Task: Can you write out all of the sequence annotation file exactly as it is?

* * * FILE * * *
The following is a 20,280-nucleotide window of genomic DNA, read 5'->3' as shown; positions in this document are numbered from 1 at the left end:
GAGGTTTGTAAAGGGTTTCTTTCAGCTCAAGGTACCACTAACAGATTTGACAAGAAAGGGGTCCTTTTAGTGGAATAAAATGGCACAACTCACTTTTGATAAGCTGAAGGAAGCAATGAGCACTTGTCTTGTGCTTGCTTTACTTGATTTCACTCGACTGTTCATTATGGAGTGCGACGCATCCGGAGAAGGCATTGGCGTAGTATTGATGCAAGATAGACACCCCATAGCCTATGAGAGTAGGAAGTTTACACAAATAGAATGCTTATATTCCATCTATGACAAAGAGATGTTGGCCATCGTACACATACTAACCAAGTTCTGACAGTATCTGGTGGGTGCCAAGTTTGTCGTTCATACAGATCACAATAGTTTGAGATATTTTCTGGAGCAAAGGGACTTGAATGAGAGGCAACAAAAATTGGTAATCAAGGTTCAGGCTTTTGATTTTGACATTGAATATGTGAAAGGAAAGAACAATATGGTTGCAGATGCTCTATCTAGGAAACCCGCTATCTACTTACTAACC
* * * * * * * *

The following is a 20,280-nucleotide window of genomic DNA, read 5'->3' as shown; positions in this document are numbered from 1 at the left end:
GAGGTTTGTAAAGGGTTTCTTTCAGCTCAAGGTACCACTAACAGATTTGACAAGAAAGGGGTCCTTTTAGTGGAATAAAATGGCACAACTCACTTTTGATAAGCTGAAGGAAGCAATGAGCACTTGTCTTGTGCTTGCTTTACTTGATTTCACTCGACTGTTCATTATGGAGTGCGACGCATCCGGAGAAGGCATTGGCGTAGTATTGATGCAAGATAGACACCCCATAGCCTATGAGAGTAGGAAGTTTACACAAATAGAATGCTTATATTCCATCTATGACAAAGAGATGTTGGCCATCGTACACATACTAACCAAGTTCTGACAGTATCTGGTGGGTGCCAAGTTTGTCGTTCATACAGATCACAATAGTTTGAGATATTTTCTGGAGCAAAGGGACTTGAATGAGAGGCAACAAAAATTGGTAATCAAGGTTCAGGCTTTTGATTTTGACATTGAATATGTGAAAGGAAAGAACAATATGGTTGCAGATGCTCTATCTAGGAAACCCGCTATCTACTTACTAACC